Tembe's memoirs may also be seen as a document of authentic profiles useful for studying the history of classical music in Mumbai during 1900-1930. He has heard many artistes performing (including Balkrishnabua Ichalkaranjikar, guru of Vishnu Digambar Paluskar), met some of them, and observed many more from close angles. We have only heard of the stormy singer-actor Bhaurao Kolhatkar (died, 1901) but Tembe tried not to miss his plays and met him in his last days. He has heard Gwalior's Rahimat Khan, once a sensation, in his sunset days. Tembe says Khan-saheb still had the unusual melodic streak for which he was known.
Other greats in his notes include the harmonium legend Ganpatrao Bhaiyya and thumri king Maujuddin Khan. Most of them presented some of their best concerts in Mumbai. Tembe mentions three classics - a bhajan and two thumris - of Maujuddin from his all-night house concerts which lingered in his memory :
* Ab toh jeevan haare. raakho sharan. heh Govind! ... (bhajan)
* More raja! ... kinvadiyaah kholo ... baarish-ki boond padi
* Bola re ... papee haraa ...
One of Maujuddin's night-long sessions that Tembe attended was at the residence of a charming singer-dancer Baputara (or Tarabapu) in Girgaum, the heart of old Bombay. Her real name was Tarabai Welingkar. Great names, including Bakhle and Barkatullah Khan, were in the audience. Many such all-night sessions were patronized by elites even from far-off metros. For instance, Seth Dulichand of Kolkata camped with his entourage in his Mumbai bungalow on Peddar Road, near Bhavan, for a few months every year. He attended many musical nights and also hosted some night-long concerts in his bungalow. Many such bits of music history come alive in the pages of this book.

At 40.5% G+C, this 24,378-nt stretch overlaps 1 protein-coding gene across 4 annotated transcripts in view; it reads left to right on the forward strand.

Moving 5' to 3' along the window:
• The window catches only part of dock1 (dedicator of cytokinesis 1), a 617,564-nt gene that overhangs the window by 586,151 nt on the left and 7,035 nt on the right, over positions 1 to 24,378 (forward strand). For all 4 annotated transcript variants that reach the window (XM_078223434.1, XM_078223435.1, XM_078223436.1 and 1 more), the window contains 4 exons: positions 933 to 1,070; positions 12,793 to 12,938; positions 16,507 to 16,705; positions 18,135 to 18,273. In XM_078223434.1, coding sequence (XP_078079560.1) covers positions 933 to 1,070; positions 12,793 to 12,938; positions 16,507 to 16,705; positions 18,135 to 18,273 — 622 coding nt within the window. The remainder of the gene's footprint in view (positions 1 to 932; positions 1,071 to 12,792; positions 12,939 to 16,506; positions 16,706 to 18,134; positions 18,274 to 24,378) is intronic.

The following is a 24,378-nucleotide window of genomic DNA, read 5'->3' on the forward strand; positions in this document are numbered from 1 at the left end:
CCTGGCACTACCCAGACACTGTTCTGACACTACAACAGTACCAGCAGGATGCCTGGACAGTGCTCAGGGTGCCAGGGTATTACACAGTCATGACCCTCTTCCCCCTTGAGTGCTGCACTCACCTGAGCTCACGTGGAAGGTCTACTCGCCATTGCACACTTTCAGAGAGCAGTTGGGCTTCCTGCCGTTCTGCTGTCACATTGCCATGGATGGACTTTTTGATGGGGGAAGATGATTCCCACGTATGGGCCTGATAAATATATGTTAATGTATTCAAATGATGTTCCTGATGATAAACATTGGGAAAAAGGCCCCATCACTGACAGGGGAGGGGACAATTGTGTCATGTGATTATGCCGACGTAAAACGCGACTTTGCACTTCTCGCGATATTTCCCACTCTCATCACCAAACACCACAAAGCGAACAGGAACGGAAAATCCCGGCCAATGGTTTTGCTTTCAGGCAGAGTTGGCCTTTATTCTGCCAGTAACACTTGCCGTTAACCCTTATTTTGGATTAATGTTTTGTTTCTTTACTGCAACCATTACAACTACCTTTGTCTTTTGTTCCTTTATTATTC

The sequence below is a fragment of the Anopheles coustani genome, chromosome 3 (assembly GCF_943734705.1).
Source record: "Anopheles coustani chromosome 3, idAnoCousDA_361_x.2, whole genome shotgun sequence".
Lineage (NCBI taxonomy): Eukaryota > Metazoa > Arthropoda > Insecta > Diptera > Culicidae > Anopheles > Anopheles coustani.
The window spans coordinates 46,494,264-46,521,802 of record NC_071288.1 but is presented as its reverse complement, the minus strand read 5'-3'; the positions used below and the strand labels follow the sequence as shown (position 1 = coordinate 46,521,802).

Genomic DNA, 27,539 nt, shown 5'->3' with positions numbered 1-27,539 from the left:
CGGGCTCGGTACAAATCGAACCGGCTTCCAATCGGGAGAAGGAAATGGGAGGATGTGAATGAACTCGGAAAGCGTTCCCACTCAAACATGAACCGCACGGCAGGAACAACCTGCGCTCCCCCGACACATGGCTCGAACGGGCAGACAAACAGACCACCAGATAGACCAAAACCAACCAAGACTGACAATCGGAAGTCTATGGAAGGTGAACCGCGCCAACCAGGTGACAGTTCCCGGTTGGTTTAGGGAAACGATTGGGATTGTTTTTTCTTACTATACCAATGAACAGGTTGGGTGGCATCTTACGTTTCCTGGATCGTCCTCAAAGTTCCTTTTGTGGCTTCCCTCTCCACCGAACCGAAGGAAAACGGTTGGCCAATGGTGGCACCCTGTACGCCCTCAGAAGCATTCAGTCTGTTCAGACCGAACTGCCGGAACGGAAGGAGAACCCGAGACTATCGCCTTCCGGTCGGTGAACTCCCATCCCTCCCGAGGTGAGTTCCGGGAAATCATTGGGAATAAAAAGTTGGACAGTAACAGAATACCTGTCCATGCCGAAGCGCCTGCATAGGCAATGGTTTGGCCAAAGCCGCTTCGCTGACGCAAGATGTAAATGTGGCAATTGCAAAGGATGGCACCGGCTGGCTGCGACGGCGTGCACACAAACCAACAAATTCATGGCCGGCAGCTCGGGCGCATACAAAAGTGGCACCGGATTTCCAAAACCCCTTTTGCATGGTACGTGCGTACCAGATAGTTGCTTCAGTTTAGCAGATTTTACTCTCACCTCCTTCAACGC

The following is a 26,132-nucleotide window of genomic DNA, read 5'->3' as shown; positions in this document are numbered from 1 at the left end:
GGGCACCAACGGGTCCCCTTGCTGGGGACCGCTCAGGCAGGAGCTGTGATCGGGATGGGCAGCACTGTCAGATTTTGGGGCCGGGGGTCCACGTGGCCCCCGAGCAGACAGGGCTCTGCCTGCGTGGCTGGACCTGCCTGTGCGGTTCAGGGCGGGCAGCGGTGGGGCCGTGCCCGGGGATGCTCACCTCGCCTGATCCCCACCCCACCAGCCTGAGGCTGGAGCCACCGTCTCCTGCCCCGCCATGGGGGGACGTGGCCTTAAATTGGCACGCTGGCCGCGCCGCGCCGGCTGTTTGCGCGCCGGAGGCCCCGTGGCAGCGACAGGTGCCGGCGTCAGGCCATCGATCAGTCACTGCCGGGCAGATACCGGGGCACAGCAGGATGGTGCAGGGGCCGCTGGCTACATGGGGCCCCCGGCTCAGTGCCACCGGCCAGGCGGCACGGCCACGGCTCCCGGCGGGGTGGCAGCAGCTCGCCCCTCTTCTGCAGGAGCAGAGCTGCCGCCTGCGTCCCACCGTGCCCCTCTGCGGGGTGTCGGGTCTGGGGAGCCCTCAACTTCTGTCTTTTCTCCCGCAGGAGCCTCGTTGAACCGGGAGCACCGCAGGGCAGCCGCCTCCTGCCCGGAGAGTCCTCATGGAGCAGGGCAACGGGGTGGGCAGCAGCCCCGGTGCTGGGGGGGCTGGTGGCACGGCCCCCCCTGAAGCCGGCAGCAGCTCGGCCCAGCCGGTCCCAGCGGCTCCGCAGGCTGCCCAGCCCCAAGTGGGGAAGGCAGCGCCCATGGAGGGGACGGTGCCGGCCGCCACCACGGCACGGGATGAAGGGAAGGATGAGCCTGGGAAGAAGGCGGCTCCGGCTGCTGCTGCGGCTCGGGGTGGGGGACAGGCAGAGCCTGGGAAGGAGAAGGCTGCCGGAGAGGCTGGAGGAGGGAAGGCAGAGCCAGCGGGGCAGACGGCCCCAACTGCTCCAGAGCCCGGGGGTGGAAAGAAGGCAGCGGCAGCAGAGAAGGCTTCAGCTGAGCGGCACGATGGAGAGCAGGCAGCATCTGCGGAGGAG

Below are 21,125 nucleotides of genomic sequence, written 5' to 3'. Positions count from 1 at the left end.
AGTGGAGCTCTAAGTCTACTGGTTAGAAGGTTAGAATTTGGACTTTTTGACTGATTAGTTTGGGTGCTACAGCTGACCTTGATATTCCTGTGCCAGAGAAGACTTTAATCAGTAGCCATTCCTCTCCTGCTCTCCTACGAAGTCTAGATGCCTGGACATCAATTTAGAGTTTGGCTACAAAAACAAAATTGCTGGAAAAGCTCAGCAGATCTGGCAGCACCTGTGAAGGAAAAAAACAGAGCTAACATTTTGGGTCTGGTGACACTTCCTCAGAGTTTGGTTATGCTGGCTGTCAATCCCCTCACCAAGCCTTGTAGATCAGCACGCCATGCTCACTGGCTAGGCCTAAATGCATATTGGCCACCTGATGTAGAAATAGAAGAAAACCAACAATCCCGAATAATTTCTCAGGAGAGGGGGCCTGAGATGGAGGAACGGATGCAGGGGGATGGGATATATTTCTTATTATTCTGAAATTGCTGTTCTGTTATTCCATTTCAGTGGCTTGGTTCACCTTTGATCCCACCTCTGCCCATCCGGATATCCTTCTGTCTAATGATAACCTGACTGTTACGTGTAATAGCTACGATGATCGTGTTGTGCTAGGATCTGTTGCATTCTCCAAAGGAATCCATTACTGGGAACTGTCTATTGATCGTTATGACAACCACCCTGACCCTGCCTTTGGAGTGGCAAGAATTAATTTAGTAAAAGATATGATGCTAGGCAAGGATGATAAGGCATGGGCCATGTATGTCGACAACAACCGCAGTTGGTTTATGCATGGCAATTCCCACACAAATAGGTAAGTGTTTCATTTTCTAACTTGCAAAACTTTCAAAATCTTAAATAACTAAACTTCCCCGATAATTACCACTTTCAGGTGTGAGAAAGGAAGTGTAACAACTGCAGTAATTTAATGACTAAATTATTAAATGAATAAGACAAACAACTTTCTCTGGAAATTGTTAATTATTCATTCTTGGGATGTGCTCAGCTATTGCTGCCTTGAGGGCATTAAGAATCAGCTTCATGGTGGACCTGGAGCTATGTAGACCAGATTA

Mr Chandrakant Kuddyady made the first draft of this work on the guidelines given by Dr S.D. Pillai. Mr Kuddyady was then assisting Dr Pillai, the Executive Editor of the Encyclopaedia of Music in India project conducted by Sangit Mahabharati, Juhu, Mumbai. Apart from the experience he gained in the encyclopaedia project, Mr Kuddyady had, long before he joined the project, completed a five-year vocal music course from Bharatiya Vidya Bhavan - which is one more reason why Or Pillai thought he would do justice to the work. As Mr Kuddyady passed away in 2005, Ms Rohini Kuddyady requested Dr Pillai to process the Tembe manuscript - in his spare hours - to a publishable level.
A senior sociologist with 12 books to his credit, Dr S. D. Pillai was at Bombay University first as MA and PhD scholar and later as de facto head - designated as Senior Research Officer and Deputy Director successively - of high profile research projects for some years. He had similar research assignments with Indo-Dutch projects of the Amsterdam University. His flair for writing has benefited the quality of the present work.
Ms Shubhada Burde, Ms Archana Mangalore and Mr P. Ravindra keyed in part of the manuscript. Ms Shubhada has also been a pillar of assistance to Ms Kuddyady and Dr Pillai in handling many issues that usually crop up during the preparation of a manuscript.
As a sarangi player myself it is gratifying to recall that Marathi Natya Sangeet, of which Tembe was an icon, was a very strong medium that brought sarangi into prominence in Mumbai and other cities.